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Quincy Hammond’s roots are literally in the soil. A third-generation landscape architect, she began acquiring her intimate knowledge of plants at a very young age, working summers in her grandfather’s nursery. After graduating summa cum laude from the University of Georgia, she spent eight years at Hollander Design in Manhattan. Her own practice, which specializes in minimal and modern interpretations of formal gardens, now has offices in Georgia and New York City.

     In response to a few questions about design and inspiration, Quincy reveals some of the cultural references and personal penchants that characterize her work…

What inspires you?
     Agricultural landscapes—allees of trees composing pecan orchards, with the shadows of branches and pockets of sunlight reflected in the grass beneath them. Rows of cotton that change with the seasons from spring green to snowy white. Fields of sunflowers all tilted towards the sun. Lines of grapevines punctuated by rosebushes.
     David Hicks’ garden, Oxfordshire. A paragon of good garden design: axial relationships between interior and exterior spaces, borrowed views, graphic plantings, refined details and minimal flowers. It is the rare garden in which real-life experience fulfills literary expectation.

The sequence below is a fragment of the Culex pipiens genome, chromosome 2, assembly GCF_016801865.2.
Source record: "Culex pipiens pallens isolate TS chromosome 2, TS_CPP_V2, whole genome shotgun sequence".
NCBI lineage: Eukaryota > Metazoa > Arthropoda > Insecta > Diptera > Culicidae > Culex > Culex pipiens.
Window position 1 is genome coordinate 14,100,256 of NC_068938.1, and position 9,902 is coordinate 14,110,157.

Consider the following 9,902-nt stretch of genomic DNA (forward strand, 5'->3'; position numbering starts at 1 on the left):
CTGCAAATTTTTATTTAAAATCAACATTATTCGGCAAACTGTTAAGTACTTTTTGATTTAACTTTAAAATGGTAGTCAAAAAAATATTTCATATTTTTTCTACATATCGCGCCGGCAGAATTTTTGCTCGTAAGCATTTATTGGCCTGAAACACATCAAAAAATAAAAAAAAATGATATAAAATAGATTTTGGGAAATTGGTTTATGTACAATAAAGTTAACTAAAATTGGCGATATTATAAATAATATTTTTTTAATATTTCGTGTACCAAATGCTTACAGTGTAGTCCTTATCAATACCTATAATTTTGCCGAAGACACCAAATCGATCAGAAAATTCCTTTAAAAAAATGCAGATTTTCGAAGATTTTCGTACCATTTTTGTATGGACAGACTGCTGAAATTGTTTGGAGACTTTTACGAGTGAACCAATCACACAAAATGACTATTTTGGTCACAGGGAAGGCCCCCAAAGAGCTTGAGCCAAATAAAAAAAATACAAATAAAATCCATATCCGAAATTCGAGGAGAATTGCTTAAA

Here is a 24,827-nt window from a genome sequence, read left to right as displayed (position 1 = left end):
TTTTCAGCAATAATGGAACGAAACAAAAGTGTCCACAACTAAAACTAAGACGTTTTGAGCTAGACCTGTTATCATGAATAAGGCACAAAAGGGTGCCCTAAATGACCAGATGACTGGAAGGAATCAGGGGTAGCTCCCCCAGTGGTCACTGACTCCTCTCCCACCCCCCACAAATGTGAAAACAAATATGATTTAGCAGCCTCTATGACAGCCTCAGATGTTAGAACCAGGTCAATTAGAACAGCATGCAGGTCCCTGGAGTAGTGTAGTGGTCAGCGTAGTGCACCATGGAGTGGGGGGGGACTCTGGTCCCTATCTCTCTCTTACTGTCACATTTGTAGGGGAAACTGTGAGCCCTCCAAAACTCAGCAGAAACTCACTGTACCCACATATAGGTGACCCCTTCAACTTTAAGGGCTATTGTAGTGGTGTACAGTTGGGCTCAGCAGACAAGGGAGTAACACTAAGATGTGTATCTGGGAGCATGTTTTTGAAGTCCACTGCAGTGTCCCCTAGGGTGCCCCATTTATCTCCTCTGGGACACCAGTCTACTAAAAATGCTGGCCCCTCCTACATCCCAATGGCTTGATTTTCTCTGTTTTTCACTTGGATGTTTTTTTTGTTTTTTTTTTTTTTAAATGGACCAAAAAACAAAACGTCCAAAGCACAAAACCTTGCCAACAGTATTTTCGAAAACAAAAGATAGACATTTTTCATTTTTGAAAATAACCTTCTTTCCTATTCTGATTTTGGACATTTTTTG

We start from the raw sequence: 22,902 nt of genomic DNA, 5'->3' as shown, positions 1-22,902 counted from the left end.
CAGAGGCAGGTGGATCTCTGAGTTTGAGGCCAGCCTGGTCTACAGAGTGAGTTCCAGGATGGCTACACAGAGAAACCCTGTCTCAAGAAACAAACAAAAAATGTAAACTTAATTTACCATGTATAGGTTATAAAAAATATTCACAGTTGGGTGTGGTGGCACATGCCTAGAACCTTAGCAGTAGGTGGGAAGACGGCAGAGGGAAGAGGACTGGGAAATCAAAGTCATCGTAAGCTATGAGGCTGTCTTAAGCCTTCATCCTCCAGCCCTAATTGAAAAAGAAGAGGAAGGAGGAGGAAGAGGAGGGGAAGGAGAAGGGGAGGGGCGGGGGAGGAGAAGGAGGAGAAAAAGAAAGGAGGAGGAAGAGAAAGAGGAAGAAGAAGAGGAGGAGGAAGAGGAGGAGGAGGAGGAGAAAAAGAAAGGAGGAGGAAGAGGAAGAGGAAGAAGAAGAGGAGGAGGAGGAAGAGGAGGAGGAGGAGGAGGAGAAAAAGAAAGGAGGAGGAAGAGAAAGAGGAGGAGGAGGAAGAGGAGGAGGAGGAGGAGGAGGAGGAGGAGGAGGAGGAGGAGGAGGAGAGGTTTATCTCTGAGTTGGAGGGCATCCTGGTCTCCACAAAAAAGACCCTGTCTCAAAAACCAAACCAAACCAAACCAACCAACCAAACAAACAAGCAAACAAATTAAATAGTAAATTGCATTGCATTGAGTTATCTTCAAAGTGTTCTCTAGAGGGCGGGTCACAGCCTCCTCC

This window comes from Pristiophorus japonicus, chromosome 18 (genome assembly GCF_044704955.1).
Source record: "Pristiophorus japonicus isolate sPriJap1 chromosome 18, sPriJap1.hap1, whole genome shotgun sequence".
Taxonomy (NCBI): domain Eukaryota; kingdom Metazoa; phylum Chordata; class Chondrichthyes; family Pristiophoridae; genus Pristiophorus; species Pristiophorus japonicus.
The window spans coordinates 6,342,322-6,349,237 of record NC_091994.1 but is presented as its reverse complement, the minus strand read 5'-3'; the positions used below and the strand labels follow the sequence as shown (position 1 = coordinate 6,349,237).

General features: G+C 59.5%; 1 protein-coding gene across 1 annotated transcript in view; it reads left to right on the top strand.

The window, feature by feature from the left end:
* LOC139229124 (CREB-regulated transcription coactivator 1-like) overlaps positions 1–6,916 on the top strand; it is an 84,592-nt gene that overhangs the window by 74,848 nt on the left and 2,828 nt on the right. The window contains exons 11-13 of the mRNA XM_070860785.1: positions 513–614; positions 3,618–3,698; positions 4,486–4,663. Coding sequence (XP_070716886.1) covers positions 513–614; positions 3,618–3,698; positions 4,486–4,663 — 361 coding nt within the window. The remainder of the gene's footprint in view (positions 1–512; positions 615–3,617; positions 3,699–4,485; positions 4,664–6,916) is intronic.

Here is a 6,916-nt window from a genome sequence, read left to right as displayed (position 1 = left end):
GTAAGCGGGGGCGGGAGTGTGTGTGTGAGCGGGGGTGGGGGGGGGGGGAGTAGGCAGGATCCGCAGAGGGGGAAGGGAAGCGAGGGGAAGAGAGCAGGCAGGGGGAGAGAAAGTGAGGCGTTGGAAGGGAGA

“Equal Parallel/Guernica-Bengasi” by Richard Serra: the quiet power of proportion and appropriateness. 

The big picture precision created from tiny textural variation in Chuck Close's finger paintings. The tonal paintings of Mark Rothko and layered collages of Robert Motherwell.
   “The Education of a Gardener” by landscape legend Russell Page. Witty words from a modest man with ambitious vision. 
     Travel—seeing, exploring, experiencing.

Favorite shade of green?
     The chartreuse of new leaves on willows in spring. The emerald of a sweeping expanse of lawn. The bronze of copper beech leaves glowing under the sun. (Can’t pick just one.)

Is context everything?
     Not exactly. A garden should always be contextually appropriate to its setting—architectural, geographical, climatic. But the most successful landscapes also have the power to erase all sense of environmental context, becoming purely experiential and emotional.

Which three plants would you use to create a formal garden?

Carpinus betulus “Fastigiata”, Buxus “Green Velvet”, Tilia cordata “Greenspire” (see: Abercrombie & Fitch, Paris).

How would you characterize the main difference between a garden and a natural landscape?

A garden displays the hand of man (or woman).

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